Figure 7.9: Example of STEP sequence with NSAMP=4. NSAMP+1 images are stored in the observer’s FITS image



Table 7.8: Sample times of 1024 × 1024 MULTIACCUM readouts in seconds. The information in this table can also be found in Table 13.4 of the Phase II Proposal Instructions.

NSAMP

RAPID
(sec)


 

 

SPARS (sec)


 

STEP (sec)


 

SPARS5

SPARS10

SPARS25

SPARS50

SPARS100

SPARS200


 

STEP25

STEP50

STEP100

STEP200

STEP400

1

2.932


 

2.932

2.932

2.932

2.932

2.932

2.932


 

2.932

2.932

2.932

2.932

2.932

2

5.865


 

7.933

12.933

27.933

52.933

102.933

202.932


 

5.865

5.865

5.865

5.865

5.865

3

8.797


 

12.934

22.934

52.933

102.933

202.933

402.932


 

8.797

8.797

8.797

8.797

8.797

4

11.729


 

17.935

32.935

77.934

152.934

302.933

602.932


 

11.729

11.729

11.729

11.729

11.729

5

14.661


 

22.935

42.936

102.934

202.934

402.934

802.933


 

24.230

24.230

24.230

24.230

24.230

6

17.594


 

27.936

52.937

127.935

252.935

502.934

1002.933


 

49.230

49.230

49.230

49.230

49.230

7

20.526


 

32.937

62.938

152.935

302.935

602.934

1202.933


 

74.231

99.231

99.231

99.231

99.231

8

23.458


 

37.938

72.939

177.936

352.935

702.935

1402.933


 

99.231

149.231

199.231

199.231

199.231

9

26.391


 

42.938

82.940

202.936

402.936

802.935

1602.933


 

124.232

199.232

299.231

399.231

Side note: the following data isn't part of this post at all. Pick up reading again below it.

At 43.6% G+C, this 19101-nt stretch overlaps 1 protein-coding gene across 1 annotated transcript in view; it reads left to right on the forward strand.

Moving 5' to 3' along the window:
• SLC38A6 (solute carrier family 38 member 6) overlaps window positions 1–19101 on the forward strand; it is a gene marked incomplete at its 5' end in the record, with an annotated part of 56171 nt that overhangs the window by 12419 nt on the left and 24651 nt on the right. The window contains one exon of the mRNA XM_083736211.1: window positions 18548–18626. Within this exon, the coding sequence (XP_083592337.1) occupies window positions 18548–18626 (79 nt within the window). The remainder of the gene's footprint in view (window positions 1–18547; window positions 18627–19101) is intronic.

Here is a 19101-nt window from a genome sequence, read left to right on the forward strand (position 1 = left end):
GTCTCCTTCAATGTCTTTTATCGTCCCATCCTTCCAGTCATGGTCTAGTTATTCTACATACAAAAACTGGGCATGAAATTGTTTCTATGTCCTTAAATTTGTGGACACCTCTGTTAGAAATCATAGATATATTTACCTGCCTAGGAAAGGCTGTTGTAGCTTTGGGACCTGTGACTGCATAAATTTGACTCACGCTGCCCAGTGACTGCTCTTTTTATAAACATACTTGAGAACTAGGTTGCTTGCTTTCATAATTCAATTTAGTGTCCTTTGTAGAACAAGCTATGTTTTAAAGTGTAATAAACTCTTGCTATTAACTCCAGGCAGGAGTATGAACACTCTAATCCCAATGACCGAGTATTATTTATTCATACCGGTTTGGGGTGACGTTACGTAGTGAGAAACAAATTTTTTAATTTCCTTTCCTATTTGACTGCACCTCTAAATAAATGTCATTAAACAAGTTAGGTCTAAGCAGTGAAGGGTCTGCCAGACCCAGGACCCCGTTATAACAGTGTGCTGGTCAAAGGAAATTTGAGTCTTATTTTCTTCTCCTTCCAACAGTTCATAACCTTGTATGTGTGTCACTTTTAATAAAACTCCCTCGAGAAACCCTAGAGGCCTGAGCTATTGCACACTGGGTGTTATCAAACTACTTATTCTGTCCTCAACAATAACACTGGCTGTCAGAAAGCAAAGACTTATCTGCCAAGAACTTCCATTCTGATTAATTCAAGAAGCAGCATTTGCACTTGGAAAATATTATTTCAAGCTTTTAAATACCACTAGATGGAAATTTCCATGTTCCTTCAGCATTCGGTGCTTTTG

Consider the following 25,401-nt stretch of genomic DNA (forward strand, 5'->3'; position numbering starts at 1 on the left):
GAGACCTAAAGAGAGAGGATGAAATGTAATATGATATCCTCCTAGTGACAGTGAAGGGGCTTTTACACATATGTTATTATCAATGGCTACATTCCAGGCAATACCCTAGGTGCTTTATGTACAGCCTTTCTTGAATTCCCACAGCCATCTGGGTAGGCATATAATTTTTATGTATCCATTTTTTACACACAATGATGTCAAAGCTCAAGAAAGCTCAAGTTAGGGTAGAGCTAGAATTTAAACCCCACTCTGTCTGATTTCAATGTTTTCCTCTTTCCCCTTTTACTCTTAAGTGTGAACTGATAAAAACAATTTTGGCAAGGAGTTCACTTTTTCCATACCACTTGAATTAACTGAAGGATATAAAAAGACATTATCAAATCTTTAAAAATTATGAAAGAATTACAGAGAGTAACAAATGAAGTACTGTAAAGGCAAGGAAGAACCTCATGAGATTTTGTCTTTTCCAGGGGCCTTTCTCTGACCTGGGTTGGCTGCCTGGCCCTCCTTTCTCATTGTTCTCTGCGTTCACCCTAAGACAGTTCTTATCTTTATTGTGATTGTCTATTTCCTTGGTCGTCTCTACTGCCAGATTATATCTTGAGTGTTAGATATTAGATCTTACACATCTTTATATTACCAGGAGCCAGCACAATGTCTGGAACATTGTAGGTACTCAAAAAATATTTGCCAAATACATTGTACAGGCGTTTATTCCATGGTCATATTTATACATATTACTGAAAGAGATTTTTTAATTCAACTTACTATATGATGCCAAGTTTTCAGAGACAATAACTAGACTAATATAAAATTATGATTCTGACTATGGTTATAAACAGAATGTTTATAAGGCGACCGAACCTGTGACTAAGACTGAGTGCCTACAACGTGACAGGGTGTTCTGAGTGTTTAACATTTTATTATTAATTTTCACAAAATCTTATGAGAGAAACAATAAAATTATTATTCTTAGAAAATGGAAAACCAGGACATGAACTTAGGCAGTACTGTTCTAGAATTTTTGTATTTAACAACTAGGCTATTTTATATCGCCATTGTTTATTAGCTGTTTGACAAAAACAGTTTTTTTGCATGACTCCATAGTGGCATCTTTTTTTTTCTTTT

399.231

10

29.323


 

47.939

92.941

227.937

452.936

902.935

1802.933


 

149.232

249.232

399.232

599.231

799.232

11

32.255


 

52.940

102.942

252.937

502.937

1002.936

2002.933


 

174.233

299.232

499.232

799.231

1199.232

12

35.187


 

57.941

112.943

277.938

552.937

1102.936

2202.933


 

199.233

349.233

599.232

999.231

1599.233

13

38.120


 

62.942

122.944

302.938

602.938

1202.936

2402.933


 

224.234

399.233

699.233

1199.231

1999.233

14

41.052


 

67.942

132.945

327.939

652.938

1302.936

2602.933


 

249.234

449.234

799.233

1399.231

2399.234

15

43.984


 

72.943

142.946

352.940

702.939

1402.937

2802.933


 

274.235

499.234

899.233

1599.231

2799.235


7.7.4 MULTIACCUM Timing Sequences: Subarray Apertures

As described in Section 7.4.4, subarrays are available in order to reduce data volume and enable short exposure times, defined in sample sequences. For a given sample sequence name, the sample times are shorter for smaller subarrays. However, only certain combinations of subarrays and sample sequences are supported by STScI. Other MULTIACCUM sequences can be used in principle but are not supported, and additional calibration observations would have to be made by the observer. The supported combinations are presented in Table 7.9. The exposure times may be found in the Phase II Proposal Instructions, Chapter 12 (Wide Field Camera 3).

(tick)

See Section 12.3.1 of the Phase II Proposal Instructions, Tables 12.6 to 12.7, for the sample times associated with each combination of sample sequence and subarray size. Note that the sample times for a given sample sequence name are shorter for smaller subarrays.


SPARS5, introduced during cycle 23, is expected to be especially useful for spatially scanned grism observations of bright stars (see Section 8.6).

Certain combinations of IR subarrays and sample sequences give rise to images containing a sudden low-level jump in the overall background level of the image. The cause of the artifact is under investigation (see Section 7.4.4).

Table 7.9: Supported subarray sample sequences.

Aperture

Sample Sequence

RAPID

SPARS5

SPARS10

SPARS25

STEP25

IRSUB64

yes

no

no

no

no

IRSUB64-FIX

yes

no

no

no

no

IRSUB128

yes

no

yes

no

no

IRSUB128-FIX

yes

no

yes

no

no

IRSUB256

yes

yes

yes

yes

no

IRSUB256-FIX

yes

yes

yes

yes

no

IRSUB512

yes

yes

no

yes

yes

IRSUB512-FIX

yes

yes

no

yes

yes